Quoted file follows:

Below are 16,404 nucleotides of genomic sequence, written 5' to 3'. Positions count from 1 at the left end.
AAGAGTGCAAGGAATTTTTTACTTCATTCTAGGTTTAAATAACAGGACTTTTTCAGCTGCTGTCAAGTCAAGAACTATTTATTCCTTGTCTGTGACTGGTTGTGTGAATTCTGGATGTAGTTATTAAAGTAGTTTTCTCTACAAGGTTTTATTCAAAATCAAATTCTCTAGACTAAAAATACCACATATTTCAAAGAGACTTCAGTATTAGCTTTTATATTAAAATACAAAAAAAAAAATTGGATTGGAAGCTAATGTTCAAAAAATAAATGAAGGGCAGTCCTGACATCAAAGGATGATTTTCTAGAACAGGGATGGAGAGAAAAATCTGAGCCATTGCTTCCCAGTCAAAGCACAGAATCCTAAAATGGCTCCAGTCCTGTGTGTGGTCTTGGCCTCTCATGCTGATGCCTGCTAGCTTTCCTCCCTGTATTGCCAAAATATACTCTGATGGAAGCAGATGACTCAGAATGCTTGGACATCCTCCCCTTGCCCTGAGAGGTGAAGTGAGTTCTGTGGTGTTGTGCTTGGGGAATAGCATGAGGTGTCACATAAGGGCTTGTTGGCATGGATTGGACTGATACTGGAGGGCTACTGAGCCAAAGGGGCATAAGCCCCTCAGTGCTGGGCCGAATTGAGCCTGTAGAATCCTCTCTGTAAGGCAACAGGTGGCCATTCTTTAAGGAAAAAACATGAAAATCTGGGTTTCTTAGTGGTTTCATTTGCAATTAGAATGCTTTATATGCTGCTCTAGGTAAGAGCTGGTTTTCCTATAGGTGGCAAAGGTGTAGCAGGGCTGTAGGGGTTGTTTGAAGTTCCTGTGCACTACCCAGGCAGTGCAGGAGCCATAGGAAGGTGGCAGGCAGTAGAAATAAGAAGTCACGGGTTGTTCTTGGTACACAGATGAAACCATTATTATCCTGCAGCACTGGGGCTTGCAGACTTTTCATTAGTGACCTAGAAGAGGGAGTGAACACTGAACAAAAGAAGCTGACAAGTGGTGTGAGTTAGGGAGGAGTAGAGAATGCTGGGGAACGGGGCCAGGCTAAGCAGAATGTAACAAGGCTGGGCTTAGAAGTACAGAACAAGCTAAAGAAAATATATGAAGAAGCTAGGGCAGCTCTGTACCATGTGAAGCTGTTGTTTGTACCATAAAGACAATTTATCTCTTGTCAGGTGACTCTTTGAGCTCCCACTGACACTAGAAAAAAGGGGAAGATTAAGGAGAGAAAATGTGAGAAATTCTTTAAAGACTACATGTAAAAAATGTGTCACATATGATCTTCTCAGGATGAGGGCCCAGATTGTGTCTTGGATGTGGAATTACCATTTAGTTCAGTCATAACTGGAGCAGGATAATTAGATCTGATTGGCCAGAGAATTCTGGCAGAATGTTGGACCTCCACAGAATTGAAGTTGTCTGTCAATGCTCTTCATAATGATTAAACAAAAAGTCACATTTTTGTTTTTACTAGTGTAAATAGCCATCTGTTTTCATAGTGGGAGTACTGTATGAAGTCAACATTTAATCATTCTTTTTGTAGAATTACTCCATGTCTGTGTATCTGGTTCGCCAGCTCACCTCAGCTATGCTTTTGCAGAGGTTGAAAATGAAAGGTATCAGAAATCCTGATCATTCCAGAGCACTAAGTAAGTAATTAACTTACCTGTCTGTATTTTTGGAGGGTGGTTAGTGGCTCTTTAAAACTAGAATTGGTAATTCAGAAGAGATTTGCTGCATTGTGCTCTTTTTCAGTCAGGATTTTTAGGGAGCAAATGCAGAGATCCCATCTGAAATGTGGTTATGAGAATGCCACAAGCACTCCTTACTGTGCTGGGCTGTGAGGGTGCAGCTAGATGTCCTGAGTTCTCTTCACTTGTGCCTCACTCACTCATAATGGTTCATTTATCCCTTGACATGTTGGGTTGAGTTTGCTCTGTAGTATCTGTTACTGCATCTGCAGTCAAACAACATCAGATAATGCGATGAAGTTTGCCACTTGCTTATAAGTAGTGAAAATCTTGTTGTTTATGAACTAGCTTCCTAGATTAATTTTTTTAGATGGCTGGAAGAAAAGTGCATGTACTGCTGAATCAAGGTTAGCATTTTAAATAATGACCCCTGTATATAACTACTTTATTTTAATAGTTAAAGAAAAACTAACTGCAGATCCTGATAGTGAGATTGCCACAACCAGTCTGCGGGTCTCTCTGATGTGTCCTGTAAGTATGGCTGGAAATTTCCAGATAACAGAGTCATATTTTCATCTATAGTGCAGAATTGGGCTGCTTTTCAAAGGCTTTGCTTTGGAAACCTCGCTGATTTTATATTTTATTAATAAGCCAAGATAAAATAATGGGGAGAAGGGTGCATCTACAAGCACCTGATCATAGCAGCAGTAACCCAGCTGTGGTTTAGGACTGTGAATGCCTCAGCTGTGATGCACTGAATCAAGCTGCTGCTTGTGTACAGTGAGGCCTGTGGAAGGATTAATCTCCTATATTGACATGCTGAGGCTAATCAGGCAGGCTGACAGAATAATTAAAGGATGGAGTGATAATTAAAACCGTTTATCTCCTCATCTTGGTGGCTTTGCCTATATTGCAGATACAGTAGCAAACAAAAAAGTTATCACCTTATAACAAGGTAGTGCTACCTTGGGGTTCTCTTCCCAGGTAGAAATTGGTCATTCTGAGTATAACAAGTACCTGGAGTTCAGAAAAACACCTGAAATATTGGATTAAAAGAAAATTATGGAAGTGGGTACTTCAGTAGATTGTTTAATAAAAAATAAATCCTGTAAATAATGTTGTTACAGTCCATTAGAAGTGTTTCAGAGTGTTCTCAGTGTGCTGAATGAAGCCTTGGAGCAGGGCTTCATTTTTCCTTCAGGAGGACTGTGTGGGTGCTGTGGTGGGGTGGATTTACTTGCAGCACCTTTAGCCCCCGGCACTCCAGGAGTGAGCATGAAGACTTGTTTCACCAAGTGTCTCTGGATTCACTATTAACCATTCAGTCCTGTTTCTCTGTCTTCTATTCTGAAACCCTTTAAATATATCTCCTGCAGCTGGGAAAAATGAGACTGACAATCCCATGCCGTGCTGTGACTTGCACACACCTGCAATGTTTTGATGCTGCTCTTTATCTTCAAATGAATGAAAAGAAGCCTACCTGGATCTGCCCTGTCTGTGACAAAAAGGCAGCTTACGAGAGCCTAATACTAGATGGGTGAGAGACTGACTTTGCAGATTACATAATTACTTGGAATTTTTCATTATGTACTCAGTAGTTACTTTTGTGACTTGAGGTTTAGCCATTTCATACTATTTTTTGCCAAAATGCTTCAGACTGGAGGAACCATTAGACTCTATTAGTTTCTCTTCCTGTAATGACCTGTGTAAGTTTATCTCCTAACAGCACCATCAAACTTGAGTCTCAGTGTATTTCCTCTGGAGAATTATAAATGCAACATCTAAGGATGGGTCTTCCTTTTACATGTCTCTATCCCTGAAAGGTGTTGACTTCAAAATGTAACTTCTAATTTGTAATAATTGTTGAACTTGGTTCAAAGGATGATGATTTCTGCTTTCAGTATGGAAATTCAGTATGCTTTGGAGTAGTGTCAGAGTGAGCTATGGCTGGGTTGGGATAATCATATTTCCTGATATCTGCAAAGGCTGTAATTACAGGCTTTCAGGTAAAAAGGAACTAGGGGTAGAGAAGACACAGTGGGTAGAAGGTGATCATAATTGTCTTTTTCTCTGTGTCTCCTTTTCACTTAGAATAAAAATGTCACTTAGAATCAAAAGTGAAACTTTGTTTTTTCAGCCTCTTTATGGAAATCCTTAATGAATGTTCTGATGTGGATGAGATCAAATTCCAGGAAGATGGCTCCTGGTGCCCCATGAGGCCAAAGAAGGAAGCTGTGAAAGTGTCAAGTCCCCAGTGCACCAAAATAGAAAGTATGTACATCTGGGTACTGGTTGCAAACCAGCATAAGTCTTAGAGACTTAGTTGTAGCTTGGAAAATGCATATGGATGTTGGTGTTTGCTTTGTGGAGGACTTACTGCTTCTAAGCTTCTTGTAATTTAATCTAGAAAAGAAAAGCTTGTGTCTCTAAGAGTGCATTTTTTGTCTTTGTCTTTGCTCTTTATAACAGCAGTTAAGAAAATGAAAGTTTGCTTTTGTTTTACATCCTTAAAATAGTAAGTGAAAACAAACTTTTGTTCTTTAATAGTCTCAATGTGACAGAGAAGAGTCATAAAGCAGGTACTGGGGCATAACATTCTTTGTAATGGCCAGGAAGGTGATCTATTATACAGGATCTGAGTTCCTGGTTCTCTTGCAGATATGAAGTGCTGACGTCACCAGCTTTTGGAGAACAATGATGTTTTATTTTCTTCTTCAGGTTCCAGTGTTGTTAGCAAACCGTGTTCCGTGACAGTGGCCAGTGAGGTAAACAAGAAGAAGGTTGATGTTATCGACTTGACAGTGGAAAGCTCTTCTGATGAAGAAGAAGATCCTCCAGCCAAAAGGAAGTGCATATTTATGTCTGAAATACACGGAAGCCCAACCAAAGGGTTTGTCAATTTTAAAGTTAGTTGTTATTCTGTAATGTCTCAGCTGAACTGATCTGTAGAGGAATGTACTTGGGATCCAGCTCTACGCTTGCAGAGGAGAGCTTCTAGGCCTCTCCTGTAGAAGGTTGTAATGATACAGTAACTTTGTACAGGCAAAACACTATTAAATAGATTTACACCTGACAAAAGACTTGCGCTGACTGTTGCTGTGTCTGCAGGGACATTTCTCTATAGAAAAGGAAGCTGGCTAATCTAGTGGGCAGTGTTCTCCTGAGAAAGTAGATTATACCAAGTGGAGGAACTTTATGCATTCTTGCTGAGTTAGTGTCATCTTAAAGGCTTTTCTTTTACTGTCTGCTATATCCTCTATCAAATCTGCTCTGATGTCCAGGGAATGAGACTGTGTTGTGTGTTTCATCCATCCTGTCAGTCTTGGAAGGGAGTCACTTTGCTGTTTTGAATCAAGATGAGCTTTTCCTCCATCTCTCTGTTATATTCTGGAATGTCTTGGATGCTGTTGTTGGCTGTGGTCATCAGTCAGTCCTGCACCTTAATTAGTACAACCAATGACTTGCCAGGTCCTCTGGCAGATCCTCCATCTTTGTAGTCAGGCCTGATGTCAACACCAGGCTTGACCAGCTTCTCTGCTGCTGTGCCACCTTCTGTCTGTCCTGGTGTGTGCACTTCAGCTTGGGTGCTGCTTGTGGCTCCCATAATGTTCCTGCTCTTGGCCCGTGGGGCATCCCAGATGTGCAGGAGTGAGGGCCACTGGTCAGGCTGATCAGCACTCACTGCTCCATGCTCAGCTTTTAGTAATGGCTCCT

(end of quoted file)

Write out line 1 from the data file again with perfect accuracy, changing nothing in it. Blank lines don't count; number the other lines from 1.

Below are 16,404 nucleotides of genomic sequence, written 5' to 3'. Positions count from 1 at the left end.